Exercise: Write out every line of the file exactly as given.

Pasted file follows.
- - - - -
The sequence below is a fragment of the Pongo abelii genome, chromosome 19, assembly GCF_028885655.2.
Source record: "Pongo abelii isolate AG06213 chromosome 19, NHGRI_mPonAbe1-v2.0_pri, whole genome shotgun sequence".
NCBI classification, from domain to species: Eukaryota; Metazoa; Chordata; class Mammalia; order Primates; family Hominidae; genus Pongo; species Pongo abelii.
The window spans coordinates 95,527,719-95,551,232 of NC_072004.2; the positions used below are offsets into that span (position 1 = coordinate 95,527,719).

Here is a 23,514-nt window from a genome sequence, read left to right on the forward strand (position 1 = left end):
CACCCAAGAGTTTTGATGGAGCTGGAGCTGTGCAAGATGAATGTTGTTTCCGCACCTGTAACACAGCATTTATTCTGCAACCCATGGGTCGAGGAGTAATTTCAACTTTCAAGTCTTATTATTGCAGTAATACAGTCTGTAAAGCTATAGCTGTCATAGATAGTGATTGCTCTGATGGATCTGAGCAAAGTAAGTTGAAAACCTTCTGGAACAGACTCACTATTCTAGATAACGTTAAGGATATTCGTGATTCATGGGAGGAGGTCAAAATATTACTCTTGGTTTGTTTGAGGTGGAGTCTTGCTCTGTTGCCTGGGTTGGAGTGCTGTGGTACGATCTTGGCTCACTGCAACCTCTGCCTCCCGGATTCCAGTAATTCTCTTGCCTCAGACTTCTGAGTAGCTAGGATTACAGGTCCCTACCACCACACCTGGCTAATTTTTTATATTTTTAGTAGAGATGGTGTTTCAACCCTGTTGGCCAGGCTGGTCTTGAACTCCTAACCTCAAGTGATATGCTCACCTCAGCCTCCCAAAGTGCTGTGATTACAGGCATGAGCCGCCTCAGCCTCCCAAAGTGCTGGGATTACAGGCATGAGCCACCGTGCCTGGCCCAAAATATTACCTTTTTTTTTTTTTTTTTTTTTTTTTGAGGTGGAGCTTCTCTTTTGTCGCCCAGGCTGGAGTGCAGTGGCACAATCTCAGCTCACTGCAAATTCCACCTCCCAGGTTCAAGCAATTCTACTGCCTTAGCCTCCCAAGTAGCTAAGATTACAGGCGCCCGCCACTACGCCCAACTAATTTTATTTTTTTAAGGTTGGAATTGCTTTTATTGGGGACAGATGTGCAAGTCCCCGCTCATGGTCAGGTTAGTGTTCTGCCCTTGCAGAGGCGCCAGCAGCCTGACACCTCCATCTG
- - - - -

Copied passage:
The sequence below is a fragment of the Pongo abelii genome, chromosome 19, assembly GCF_028885655.2.
Source record: "Pongo abelii isolate AG06213 chromosome 19, NHGRI_mPonAbe1-v2.0_pri, whole genome shotgun sequence".
NCBI classification, from domain to species: Eukaryota; Metazoa; Chordata; class Mammalia; order Primates; family Hominidae; genus Pongo; species Pongo abelii.
The window spans coordinates 95,527,719-95,551,232 of NC_072004.2; the positions used below are offsets into that span (position 1 = coordinate 95,527,719).

Here is a 23,514-nt window from a genome sequence, read left to right on the forward strand (position 1 = left end):
CACCCAAGAGTTTTGATGGAGCTGGAGCTGTGCAAGATGAATGTTGTTTCCGCACCTGTAACACAGCATTTATTCTGCAACCCATGGGTCGAGGAGTAATTTCAACTTTCAAGTCTTATTATTGCAGTAATACAGTCTGTAAAGCTATAGCTGTCATAGATAGTGATTGCTCTGATGGATCTGAGCAAAGTAAGTTGAAAACCTTCTGGAACAGACTCACTATTCTAGATAACGTTAAGGATATTCGTGATTCATGGGAGGAGGTCAAAATATTACTCTTGGTTTGTTTGAGGTGGAGTCTTGCTCTGTTGCCTGGGTTGGAGTGCTGTGGTACGATCTTGGCTCACTGCAACCTCTGCCTCCCGGATTCCAGTAATTCTCTTGCCTCAGACTTCTGAGTAGCTAGGATTACAGGTCCCTACCACCACACCTGGCTAATTTTTTATATTTTTAGTAGAGATGGTGTTTCAACCCTGTTGGCCAGGCTGGTCTTGAACTCCTAACCTCAAGTGATATGCTCACCTCAGCCTCCCAAAGTGCTGTGATTACAGGCATGAGCCGCCTCAGCCTCCCAAAGTGCTGGGATTACAGGCATGAGCCACCGTGCCTGGCCCAAAATATTACCTTTTTTTTTTTTTTTTTTTTTTTTTGAGGTGGAGCTTCTCTTTTGTCGCCCAGGCTGGAGTGCAGTGGCACAATCTCAGCTCACTGCAAATTCCACCTCCCAGGTTCAAGCAATTCTACTGCCTTAGCCTCCCAAGTAGCTAAGATTACAGGCGCCCGCCACTACGCCCAACTAATTTTATTTTTTTAAGGTTGGAATTGCTTTTATTGGGGACAGATGTGCAAGTCCCCGCTCATGGTCAGGTTAGTGTTCTGCCCTTGCAGAGGCGCCAGCAGCCTGACACCTCCATCTG